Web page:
Joining Dean in opposing the charter amendment proposal are the Nashville Area Chamber of Commerce, the Convention and Visitors Bureau, a coalition of dozens of area churches and faith-based groups, immigrant rights groups and even some prominent Nashville Republicans.
“I really can’t speculate on the outcome,” Dean said when asked how he thinks today’s election will go. “I am proud of the unprecedented coalition of business groups, activist groups, individuals, church leaders, university presidents — all the people who have come together to make a statement about who we are as a city, regardless of the outcome.
“I do know this. No matter what comes of the election, Nashville will still be a great city, and we will continue to move ahead and stay focused on the things we want to accomplish,” Dean said.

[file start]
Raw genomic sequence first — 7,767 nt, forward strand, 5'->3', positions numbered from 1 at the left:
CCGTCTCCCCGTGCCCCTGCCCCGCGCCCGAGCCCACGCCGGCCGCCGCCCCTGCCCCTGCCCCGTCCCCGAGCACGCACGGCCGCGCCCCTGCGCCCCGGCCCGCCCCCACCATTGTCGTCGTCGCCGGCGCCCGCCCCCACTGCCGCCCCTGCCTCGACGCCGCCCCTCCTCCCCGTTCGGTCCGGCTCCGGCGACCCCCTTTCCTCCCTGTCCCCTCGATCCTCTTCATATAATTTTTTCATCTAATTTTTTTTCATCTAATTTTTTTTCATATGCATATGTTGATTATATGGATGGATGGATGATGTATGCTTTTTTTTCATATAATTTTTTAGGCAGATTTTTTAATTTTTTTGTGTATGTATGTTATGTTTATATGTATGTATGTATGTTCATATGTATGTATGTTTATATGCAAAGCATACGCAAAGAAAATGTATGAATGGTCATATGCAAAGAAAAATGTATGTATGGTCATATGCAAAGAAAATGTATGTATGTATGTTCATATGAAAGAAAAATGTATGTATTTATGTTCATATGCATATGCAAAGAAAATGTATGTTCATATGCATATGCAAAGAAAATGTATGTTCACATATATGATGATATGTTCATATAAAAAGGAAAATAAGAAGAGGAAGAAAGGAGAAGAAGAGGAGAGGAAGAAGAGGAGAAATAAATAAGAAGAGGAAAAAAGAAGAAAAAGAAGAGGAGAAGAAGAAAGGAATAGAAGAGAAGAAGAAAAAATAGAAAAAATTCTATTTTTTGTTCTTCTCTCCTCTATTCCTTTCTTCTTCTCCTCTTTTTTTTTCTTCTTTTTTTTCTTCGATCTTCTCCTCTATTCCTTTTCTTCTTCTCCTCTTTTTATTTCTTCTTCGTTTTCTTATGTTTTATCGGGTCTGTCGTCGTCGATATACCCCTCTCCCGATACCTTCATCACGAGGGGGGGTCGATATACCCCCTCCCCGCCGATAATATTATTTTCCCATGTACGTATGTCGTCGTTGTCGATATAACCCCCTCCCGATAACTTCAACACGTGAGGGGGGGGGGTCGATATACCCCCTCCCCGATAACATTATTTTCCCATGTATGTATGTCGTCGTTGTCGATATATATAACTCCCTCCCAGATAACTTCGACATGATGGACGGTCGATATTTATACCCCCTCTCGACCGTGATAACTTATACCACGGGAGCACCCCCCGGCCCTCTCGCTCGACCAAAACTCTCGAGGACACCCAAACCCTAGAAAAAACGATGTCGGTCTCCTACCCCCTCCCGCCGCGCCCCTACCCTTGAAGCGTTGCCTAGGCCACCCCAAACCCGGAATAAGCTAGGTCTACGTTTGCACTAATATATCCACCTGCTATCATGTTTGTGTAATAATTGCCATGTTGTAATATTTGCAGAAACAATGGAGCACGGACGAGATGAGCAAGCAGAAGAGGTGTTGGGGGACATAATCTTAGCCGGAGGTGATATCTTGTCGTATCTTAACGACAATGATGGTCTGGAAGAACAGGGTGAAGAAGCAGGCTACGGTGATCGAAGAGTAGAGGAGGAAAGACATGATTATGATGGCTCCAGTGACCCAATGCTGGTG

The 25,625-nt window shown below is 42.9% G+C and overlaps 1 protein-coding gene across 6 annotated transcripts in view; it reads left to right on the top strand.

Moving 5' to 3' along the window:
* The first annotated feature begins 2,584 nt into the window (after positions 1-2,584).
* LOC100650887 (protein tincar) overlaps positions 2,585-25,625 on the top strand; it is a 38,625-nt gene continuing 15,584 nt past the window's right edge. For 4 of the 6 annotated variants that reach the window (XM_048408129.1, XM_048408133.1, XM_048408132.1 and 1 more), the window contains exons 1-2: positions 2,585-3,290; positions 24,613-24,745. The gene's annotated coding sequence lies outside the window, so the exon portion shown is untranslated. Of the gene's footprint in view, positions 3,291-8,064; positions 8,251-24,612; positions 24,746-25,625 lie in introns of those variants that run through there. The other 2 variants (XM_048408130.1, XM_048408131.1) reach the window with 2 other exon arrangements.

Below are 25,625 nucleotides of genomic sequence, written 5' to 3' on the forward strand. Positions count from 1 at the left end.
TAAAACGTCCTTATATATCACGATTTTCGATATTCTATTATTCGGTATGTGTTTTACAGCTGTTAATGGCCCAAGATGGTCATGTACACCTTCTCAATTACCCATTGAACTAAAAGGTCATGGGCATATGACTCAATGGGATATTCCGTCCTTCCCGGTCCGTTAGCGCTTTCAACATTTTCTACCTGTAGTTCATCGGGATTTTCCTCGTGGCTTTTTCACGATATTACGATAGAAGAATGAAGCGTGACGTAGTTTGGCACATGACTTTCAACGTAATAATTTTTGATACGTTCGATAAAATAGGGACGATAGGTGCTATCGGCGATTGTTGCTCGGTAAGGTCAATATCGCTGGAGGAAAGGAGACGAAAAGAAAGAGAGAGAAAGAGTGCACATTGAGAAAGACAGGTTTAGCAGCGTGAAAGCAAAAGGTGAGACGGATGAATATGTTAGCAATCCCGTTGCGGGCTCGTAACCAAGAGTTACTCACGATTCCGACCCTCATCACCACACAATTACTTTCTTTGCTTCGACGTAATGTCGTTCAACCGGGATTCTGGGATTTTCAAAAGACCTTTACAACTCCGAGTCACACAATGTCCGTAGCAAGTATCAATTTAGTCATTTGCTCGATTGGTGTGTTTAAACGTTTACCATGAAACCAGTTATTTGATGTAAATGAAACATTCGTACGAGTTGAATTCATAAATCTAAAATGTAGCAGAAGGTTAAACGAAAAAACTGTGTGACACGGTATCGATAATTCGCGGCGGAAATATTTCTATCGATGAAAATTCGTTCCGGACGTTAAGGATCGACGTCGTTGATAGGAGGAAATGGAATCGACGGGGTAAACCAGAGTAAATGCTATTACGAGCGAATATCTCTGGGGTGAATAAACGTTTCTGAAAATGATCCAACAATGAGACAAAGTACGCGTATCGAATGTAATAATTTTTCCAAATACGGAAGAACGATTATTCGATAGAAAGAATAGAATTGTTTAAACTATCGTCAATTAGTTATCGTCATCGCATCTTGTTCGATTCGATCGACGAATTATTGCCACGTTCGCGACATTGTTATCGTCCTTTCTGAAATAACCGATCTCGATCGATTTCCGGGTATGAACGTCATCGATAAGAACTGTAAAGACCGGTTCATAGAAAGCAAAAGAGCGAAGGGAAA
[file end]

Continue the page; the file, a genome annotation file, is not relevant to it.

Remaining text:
The list of media outlets following the special election continues to grow. The New York Times, Fox News, and Lou Dobbs from CNN, have all covered the special election in recent weeks. A City Paper reporter was interviewed by the BBC yesterday on the issue.
Crafton blames the opposition for drawing so much attention nationally to the issue. He insisted that if Purcell had not vetoed his original Council bill, then no one outside of Nashville would have noticed. As it stands, Nashville is on the verge of becoming the largest municipality to pass an English Only resolution.
“The whole thing has been blown out of proportion and unfortunately the anti-English folks have made this into a national issue,” Crafton said. “The very thing they wanted to avoid, they caused, but by their actions they’ve made this a national issue.”